Entrepreneur Taps Leftover Maple Water To Launch Tree H2O

By Ted Booker
Watertown Daily Times, N.Y.


Margaret W. Finen said she believes leftover water from the production of maple syrup will turn a sweet profit.

The 45-year-old Norwood entrepreneur said her startup business, Tree H20, plans to start bottling water sourced from maple trees this fall; it will be sold at high-end restaurants and grocery stores.

“It’s pure, cleanses the palate and can be sold with wines, spices and cheeses,” said Mrs. Finen of the water, The water is the byproduct of sap that flows into the sugarhouse of her 56-acre maple operation in Norwood. She co-owns the maple farm with husband James J.

Mrs. Finen said Tree H20’s water will be packaged in standard-sized glass bottles with corks at Coyote Moon Vineyards in Clayton, which is owned by Philip J. Randazzo. Though no business partnership has been established yet, she said she plans to jointly operate the business with Mr. Randazzo.

The business is expected to soon obtain approval to operate from the state Department of Agriculture and Markets, Mrs. Finen said. She said that about 4,000 gallons of water from the maple farm are being held in tanks at Coyote Moon — enough to package up to 15,000 bottles this year. The retail price will be $6 per bottle; the wholesale price will be $3.95.

“We hope to get approval in the next two weeks to start bottling in September,” she said, adding that she has spent the past six months testing and developing the product. To meet state requirements, she said, the water has been tested by Converse Laboratories of Watertown and a Boston laboratory.

Mrs. Finen said that staff at the Shipley Center for Innovation at Clarkson University, Potsdam, helped develop her business plan. She said she believes Tree H20’s water — which has no additives or preservatives — will have demand among high-end restaurants and grocery stores.

Mrs. Finen said she began thinking about starting her business about five years ago, when the couple launched their maple operation.

“I watched the process for the first time and asked: ‘If all of this water is pure, why are you getting rid of it?'” she said.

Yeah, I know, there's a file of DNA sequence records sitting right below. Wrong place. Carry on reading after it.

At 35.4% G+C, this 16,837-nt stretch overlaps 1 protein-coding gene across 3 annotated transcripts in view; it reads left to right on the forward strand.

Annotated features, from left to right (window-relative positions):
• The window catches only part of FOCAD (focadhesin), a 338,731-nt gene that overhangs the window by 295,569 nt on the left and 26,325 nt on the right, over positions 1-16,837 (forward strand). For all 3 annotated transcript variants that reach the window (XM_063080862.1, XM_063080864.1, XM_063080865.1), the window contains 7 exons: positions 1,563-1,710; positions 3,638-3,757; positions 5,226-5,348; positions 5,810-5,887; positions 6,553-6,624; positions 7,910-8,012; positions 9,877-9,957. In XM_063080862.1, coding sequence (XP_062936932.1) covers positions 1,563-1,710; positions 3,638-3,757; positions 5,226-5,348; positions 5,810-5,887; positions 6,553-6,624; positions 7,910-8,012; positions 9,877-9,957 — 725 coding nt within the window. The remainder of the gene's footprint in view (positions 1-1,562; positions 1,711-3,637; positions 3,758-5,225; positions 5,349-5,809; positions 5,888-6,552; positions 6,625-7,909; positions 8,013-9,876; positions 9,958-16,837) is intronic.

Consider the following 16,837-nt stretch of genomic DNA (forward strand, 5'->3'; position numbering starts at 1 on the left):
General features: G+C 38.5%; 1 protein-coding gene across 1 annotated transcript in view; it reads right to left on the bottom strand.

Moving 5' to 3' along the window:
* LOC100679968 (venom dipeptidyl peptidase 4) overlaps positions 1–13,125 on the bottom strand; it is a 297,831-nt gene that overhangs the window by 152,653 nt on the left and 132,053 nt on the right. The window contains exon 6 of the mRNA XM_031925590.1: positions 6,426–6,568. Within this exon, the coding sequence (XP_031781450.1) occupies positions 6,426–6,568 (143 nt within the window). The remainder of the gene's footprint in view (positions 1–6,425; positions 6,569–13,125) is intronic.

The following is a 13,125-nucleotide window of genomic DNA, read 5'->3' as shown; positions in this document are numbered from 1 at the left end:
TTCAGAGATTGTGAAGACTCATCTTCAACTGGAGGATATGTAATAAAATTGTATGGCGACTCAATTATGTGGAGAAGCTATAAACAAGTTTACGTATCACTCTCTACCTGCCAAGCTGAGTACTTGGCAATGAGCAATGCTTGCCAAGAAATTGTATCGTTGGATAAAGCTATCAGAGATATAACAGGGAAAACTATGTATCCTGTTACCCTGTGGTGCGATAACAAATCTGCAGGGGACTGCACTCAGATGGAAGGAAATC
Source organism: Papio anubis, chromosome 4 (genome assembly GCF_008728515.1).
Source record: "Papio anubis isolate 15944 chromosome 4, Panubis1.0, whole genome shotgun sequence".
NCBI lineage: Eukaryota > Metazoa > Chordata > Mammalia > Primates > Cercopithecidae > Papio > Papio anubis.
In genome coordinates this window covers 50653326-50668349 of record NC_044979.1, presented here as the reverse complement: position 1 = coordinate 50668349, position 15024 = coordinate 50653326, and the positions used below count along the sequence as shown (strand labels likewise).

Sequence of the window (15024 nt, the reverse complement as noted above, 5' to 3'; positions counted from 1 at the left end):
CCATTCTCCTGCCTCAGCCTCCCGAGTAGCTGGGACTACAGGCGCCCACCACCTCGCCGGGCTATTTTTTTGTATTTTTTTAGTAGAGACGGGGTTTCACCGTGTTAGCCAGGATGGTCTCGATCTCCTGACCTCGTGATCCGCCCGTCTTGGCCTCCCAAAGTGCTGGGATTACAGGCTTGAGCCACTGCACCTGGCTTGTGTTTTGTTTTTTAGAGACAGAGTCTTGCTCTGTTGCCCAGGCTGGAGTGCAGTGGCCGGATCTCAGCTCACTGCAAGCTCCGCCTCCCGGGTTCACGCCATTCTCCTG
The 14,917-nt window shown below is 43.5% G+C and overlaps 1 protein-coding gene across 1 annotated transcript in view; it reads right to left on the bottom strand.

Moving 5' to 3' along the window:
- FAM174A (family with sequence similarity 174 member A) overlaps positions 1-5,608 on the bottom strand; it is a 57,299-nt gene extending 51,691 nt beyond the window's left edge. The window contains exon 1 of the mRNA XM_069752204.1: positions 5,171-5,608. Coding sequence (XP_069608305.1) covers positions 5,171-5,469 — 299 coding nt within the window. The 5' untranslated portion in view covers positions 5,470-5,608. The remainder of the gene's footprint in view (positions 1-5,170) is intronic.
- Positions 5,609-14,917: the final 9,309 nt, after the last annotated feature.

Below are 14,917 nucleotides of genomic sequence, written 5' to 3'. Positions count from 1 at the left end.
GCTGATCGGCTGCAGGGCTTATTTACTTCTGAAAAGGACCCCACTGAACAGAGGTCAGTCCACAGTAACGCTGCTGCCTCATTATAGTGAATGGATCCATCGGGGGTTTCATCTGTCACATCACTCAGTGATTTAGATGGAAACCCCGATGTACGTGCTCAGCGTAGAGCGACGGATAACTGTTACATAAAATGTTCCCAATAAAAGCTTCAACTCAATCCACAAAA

The Finens — who work 3,000 taps at their sugarbush operation and use sap from another 1,000 taps at a nearby property — plan to use most of the leftover water from production for Tree H20, Mrs. Finen said.

“The water is taken prior to the production of syrup. When the sap comes through, we run it through a reverse osmosis system and pull 75 percent of the water out,” she said, adding that the about 70,000 gallons of such water is produced during maple season. She said the water will be trucked to Coyote Moon for bottling.

As the business expands, Mrs. Finen said, she plans to partner with other area maple producers who wish to sell their water leftover from production. Her business plan calls for rapidly expanding production to 10,000 gallons in 2016, 50,000 in 2017 and 100,000 in 2018.

“We want to try to at least double our production every year,” she said, adding that the business would launch a bottling plant if there is enough demand.

Initially, she said, the glass bottles will be enclosed with corks bought from Germany. She plans to eventually use screw-top caps for the bottles, however, which would be more convenient for on-the-go consumers.

To do that, Mrs. Finen said, she will need to acquire funding to buy a capping machine. She said she has submitted a consolidated funding application for state grant funding toward the purchase of the machine, which is expected to cost about $50,000.

“We’re going to bottle with corks this year, and we hope the grant will come through for January of next year,” she said, adding that the business might use a combination of corks and caps to bottle its water.

Mr. Randazzo, meanwhile, said that he is optimistic that Mrs. Finen’s business plan will be successful. He said tanks used for wine production can also be used for the production of Tree H20’s water. He said the water goes through reverse-osmosis filters and is treated with ozone gas before it’s stored in stainless steel tanks at 41 degrees.

“This is a big help for us to use the equipment for other reasons, because it’s not used continuously all year,” he said.

Mr. Randazzo said the bottled water, which made its debut in June at the Great New York State Food and Wine Festival in Clayton, has already created a buzz among several area restaurants.

“Trees are God’s natural filter, and you can’t ask for anything better than that,” he said. “We want to do anything we can to help maple farmers get additional use of their byproduct.”

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